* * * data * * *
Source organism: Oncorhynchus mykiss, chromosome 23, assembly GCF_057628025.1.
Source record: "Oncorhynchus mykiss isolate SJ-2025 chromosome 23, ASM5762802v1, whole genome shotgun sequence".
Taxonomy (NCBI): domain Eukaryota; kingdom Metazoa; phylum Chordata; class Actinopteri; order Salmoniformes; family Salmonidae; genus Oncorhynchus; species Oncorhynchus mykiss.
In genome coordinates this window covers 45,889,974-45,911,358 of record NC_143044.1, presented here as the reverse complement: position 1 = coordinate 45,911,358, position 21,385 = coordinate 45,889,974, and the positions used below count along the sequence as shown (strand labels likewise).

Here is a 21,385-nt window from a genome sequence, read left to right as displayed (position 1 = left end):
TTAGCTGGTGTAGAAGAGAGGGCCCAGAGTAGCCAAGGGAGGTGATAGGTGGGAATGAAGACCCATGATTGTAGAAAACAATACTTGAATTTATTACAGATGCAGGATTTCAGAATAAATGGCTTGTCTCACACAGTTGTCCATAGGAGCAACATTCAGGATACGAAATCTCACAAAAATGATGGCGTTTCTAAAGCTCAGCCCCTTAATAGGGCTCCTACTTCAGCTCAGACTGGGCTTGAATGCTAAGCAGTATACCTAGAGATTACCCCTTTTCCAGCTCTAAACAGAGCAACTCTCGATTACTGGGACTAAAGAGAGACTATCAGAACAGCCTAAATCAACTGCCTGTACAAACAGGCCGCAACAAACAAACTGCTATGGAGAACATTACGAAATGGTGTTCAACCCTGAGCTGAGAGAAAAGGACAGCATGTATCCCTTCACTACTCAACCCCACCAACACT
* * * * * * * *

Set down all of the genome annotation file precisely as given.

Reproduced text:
Source organism: Oncorhynchus mykiss, chromosome 23, assembly GCF_057628025.1.
Source record: "Oncorhynchus mykiss isolate SJ-2025 chromosome 23, ASM5762802v1, whole genome shotgun sequence".
Taxonomy (NCBI): domain Eukaryota; kingdom Metazoa; phylum Chordata; class Actinopteri; order Salmoniformes; family Salmonidae; genus Oncorhynchus; species Oncorhynchus mykiss.
In genome coordinates this window covers 45,889,974-45,911,358 of record NC_143044.1, presented here as the reverse complement: position 1 = coordinate 45,911,358, position 21,385 = coordinate 45,889,974, and the positions used below count along the sequence as shown (strand labels likewise).

Here is a 21,385-nt window from a genome sequence, read left to right as displayed (position 1 = left end):
TTAGCTGGTGTAGAAGAGAGGGCCCAGAGTAGCCAAGGGAGGTGATAGGTGGGAATGAAGACCCATGATTGTAGAAAACAATACTTGAATTTATTACAGATGCAGGATTTCAGAATAAATGGCTTGTCTCACACAGTTGTCCATAGGAGCAACATTCAGGATACGAAATCTCACAAAAATGATGGCGTTTCTAAAGCTCAGCCCCTTAATAGGGCTCCTACTTCAGCTCAGACTGGGCTTGAATGCTAAGCAGTATACCTAGAGATTACCCCTTTTCCAGCTCTAAACAGAGCAACTCTCGATTACTGGGACTAAAGAGAGACTATCAGAACAGCCTAAATCAACTGCCTGTACAAACAGGCCGCAACAAACAAACTGCTATGGAGAACATTACGAAATGGTGTTCAACCCTGAGCTGAGAGAAAAGGACAGCATGTATCCCTTCACTACTCAACCCCACCAACACT